The Catalan Numbers

# The Catalan Numbers

We will now look at a rather interesting set of counting numbers which we define below.

Definition: The Catalan Numbers $C_0, C_1, C_2, ...$ are numbers defined for each nonnegative integer $n$ as $C_n = \frac{1}{n + 1} \binom{2n}{n}$. |

For example, if $n = 0$, $n = 1$, $n = 2$, or $n = 5$ then the corresponding Catalan numbers are:

(1)\begin{align} \quad C_0 = \frac{1}{0 + 1} \binom{0}{0} = \frac{1}{1} \cdot \frac{0!}{0! \cdot 0!} = 1 \end{align}

(2)
\begin{align} \quad C_1 = \frac{1}{1 + 1} \binom{2}{1} = \frac{1}{2} \cdot 2 = 1 \end{align}

(3)
\begin{align} \quad C_2 = \frac{1}{2 + 1} \binom{4}{2} = \frac{1}{3} \cdot 6 = 2 \end{align}

(4)
\begin{align} \quad C_5 = \frac{1}{5 + 1} \binom{10}{5} = \frac{1}{6} \cdot 252 = 42 \end{align}

The Catalan numbers appear in rather interesting situations - one of the most applicable is given and proven in the following theorem.

Theorem 1: Let $(a_i)_{i=1}^{2n} = (a_1, a_2, ..., a_n, a_{n+1}, ..., a_{2n})$ be a sequence of $2n$ terms where $n$ of the terms in $(a_i)_{i=1}^{2n}$ are $+1$s and $n$ of the terms in $(a_i)_{i=1}^{2n}$ are $-1$s. Consider the $2n$ partial sums $s_1, s_2, ..., s_n, s_{n+1}, ..., s_{2n}$ where for each $k \in \{ 1, 2, ..., n, n+1, ..., 2n \}$ we have $s_k = \sum_{i=1}^{k} a_i = a_1 + a_2 + ... + a_k$. Then there are $C_n$ many sequences $(a_i)_{i=1}^{2n}$ such that $s_k \geq 0$ for all $k \in \{ 1, 2, ..., n, n+1, ..., 2n \}$. |

**Proof:**Let $(a_i)_{i=1}^{2n} = (a_1, a_2, ..., a_n, a_{n+1}, ..., a_{2n})$ be a sequence of $2n$ terms where $n$ are $+1$s and $n$ are $-1$s.

- Let $T$ be the set of all sequences $(a_i)_{i=1}^{2n}$ where $n$ terms are $+1$ and $n$ terms are $- 1$.

- For each sequence $(a_i)_{i=1}^{2n} \in T$ we have that it either satisfies the condition that $s_k \geq 0$ for all $k \in \{1, 2, ..., n, n+1, ..., 2n \}$ or $s_k < 0$ for some $k \in \{1, 2, ..., n, n+1, ..., 2n \}$. Let $A \subset T$ be the set of these sequences $(a_i)_{i=1}^{2n} \in T$ that satisfy this condition and let $A' \subset T$ be the set of sequences $(a_i)_{i=1}^{2n}$ of $n$ that do not satisfy this condition. Then $A$ and $A'$ partition $T$:

\begin{align} \quad T = A + A' \end{align}

- By the principle of addition we have that:

\begin{align} \quad \mid T \mid = \mid A \mid + \mid A' \mid \\ \quad \mid A \mid = \mid T \mid - \mid A' \mid \end{align}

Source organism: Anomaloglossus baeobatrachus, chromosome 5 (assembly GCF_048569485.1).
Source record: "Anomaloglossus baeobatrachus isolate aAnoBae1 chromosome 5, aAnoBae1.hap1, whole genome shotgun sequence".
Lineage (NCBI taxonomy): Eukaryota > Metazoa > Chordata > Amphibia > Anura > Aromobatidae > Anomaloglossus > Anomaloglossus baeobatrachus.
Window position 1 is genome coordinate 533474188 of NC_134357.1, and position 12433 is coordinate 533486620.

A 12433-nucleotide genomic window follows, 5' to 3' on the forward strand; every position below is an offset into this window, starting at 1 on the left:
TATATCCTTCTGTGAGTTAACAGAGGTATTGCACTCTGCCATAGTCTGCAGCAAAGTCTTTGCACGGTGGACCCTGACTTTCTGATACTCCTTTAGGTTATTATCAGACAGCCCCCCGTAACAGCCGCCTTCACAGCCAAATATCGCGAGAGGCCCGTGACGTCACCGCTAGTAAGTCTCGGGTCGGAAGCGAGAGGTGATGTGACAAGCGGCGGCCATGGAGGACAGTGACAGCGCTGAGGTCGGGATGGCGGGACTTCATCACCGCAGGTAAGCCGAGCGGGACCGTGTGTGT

- Our goal is to determine the value of $\mid A \mid$. We first note that if every sequence $(a_i)_{i=1}^{2n} \in T$ is comprised of only two different numbers, namely $n$ many $+1$s and $n$ many $-1$s then the total number of sequences in $T$ is:

\begin{align} \quad \mid T \mid = \binom{2n}{n} \end{align}

- That is, we take all $2n$ terms and choose $n$ of them to be $+1$s (or equivalently $n$ of them to be $-1$s) which uniquely defines a sequence in $T$.

- Now consider a sequence $(a_i)_{i=1}^{2n} \in A'$, that is, $(a_i)_{i=1}^{2n}$ is such that $s_k < 0$ for some $k \in \{1, 2, ..., n, n+1, ..., 2n \}$. There then exists a first $k$ such that $s_k < 0$. We have that then:

\begin{align} \quad s_k < 0 \\ \quad a_1 + a_2 + ... + a_{k-1} + a_k \end{align}

- We must have $a_k = -1$ since $k$ if the first number such that $s_k < 0$. We must also have that $a_1 + a_2 + ... + a_{k-1} = 0$ and so there is an equal number of $+1$s as there are $-1$s in the subsequence $(a_1, a_2, ..., a_{k-1})$, i.e., $k$ is odd.

- Take each term in $a_i$ for $i \in \{1, 2, ..., k \}$ and multiply it by $-1$ to change the sign of each terms and consider the resulting sequence:

\begin{align} \quad (a_i')_{i=1}^{2n} = (-a_1, -a_2, ..., -a_{k-1}, -a_k, a_{k+1}, ..., a_{2n}) \end{align}

- We note that this sequence $(a_i')_{i=1}^{2n} \in A'$ since there must be a partial sum $s_j' < 0$ where $j < k$ since we multiplied each of these first $k$ terms by $-1$. In the original sequence $(a_i)_{i=1}^{2n}$ the number of $+1$s balanced out the number of $-1$. When we multiplied an odd number, $k$ terms, by $-1$ to form $(a_i')_{i=1}^{2n}$ we end up with the sequence $(a_i')_{i=1}^{2n}$ to be a sequence containing $n+1$ many $+1$s and $n - 1$ many $-1$s. Conversely, given any sequence $(a_i')_{i=1}^{2n}$ of $n + 1$ many $+1$s and $n - 1$ many $-1$s we can construct a sequence $(a_i)_{i=1}^{2n} \in A'$ by taking the first $k$ terms in $(a_i')_{i=1}^{2n}$ where the number of $+1$s exceeds the number of $-1$s so that when we multiply these terms by $-1$ we obtain a sequence $(a_i)_{i=1}^{2n}$ where $s_k < 0$. Therefore the number of sequences in $A'$ is equal to the number of sequences containing $n + 1$ many $+1$s and $n - 1$ many $-1$s, that is:

\begin{align} \quad \mid A' \mid = \binom{2n}{n + 1} = \frac{(2n)!}{(n + 1)!(n - 1)!} \end{align}

- Therefore we have that:

\begin{align} \quad \mid A \mid = \mid T \mid - \mid A' \mid \\ \quad \mid A \mid = \binom{2n}{n} - \binom{2n}{n+1} \\ \quad \mid A \mid = \frac{(2n)!}{n! \cdot n!} - \frac{(2n)!}{(n + 1)! \cdot (n - 1)!} \\ \quad \mid A \mid = \frac{(2n)!}{n! \cdot (n - 1)!} \left ( \frac{1}{n} - \frac{1}{n+1}\right ) \\ \quad \mid A \mid = \frac{(2n)!}{n! \cdot (n - 1)!} \cdot \frac{(n + 1) - n}{n(n+1)} \\ \quad \mid A \mid = \frac{(2n)!}{n! \cdot n!} \cdot \frac{1}{1 + n} \\ \quad \mid A \mid = \frac{1}{1 + n} \binom{2n}{n} \quad \blacksquare \end{align}

For example, suppose that we wanted to determine the number of sequences $(a_i)_{i=1}^{6}$ of $3$ many $+1$s and $3$ many $-1$s such that the partial sums of this sequence are always nonnegative. Theorem 1 tells us that there will be $C_{3} = \frac{1}{1 + 3} \binom{6}{3} = \frac{1}{4} \cdot 20 = 5$ many of these sequences. We list them in the following table:

$(+1, -1, +1, -1, +1, -1)$ | $(+1, +1, -1, -1, +1, +1)$ | $(+1, +1, +1, -1, -1, -1)$ | $(+1, +1, -1, +1, -1, -1)$ | $(+1, -1, +1, +1, -1, -1)$ |